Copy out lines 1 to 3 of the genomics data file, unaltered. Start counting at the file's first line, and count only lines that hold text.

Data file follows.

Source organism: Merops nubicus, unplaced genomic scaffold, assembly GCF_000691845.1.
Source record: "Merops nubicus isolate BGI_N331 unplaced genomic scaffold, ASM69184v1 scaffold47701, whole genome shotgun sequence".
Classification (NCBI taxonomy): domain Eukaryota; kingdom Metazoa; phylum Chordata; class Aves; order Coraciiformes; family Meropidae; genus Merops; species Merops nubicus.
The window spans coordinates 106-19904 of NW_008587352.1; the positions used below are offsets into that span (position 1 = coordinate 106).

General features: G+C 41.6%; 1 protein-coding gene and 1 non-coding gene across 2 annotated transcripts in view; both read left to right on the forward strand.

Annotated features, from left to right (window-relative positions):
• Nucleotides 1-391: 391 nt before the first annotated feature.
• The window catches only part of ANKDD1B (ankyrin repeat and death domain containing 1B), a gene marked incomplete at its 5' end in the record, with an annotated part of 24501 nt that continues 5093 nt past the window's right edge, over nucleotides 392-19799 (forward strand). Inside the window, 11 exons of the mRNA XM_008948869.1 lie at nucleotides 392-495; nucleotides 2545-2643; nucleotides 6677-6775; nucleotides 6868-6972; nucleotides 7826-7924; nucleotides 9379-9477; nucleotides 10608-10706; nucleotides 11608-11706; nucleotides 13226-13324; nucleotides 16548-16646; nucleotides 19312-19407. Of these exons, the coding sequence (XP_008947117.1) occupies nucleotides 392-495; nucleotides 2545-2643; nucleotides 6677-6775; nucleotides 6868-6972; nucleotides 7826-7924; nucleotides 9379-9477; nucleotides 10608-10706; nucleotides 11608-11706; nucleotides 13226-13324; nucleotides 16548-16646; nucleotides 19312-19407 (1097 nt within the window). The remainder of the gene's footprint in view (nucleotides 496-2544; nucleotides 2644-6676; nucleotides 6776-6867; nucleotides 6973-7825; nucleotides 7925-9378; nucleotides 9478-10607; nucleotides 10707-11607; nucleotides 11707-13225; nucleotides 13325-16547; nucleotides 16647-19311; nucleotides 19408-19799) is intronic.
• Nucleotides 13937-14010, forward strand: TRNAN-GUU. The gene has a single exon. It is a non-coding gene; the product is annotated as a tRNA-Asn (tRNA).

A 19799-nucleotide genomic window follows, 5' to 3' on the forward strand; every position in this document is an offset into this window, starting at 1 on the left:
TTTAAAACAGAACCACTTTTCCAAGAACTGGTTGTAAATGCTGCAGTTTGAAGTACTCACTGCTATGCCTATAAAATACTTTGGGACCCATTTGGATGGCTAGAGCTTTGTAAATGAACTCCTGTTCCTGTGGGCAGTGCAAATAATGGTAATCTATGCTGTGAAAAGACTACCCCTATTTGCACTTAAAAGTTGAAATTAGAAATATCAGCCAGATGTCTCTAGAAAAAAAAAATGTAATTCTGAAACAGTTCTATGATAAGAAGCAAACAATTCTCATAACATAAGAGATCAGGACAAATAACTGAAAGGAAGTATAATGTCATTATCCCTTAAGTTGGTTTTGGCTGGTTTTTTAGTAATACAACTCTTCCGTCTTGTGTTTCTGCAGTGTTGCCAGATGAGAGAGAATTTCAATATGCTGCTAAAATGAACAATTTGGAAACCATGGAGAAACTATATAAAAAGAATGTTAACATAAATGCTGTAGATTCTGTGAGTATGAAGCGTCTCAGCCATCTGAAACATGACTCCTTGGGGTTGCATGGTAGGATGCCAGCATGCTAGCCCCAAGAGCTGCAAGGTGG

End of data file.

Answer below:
Source organism: Merops nubicus, unplaced genomic scaffold, assembly GCF_000691845.1.
Source record: "Merops nubicus isolate BGI_N331 unplaced genomic scaffold, ASM69184v1 scaffold47701, whole genome shotgun sequence".
Classification (NCBI taxonomy): domain Eukaryota; kingdom Metazoa; phylum Chordata; class Aves; order Coraciiformes; family Meropidae; genus Merops; species Merops nubicus.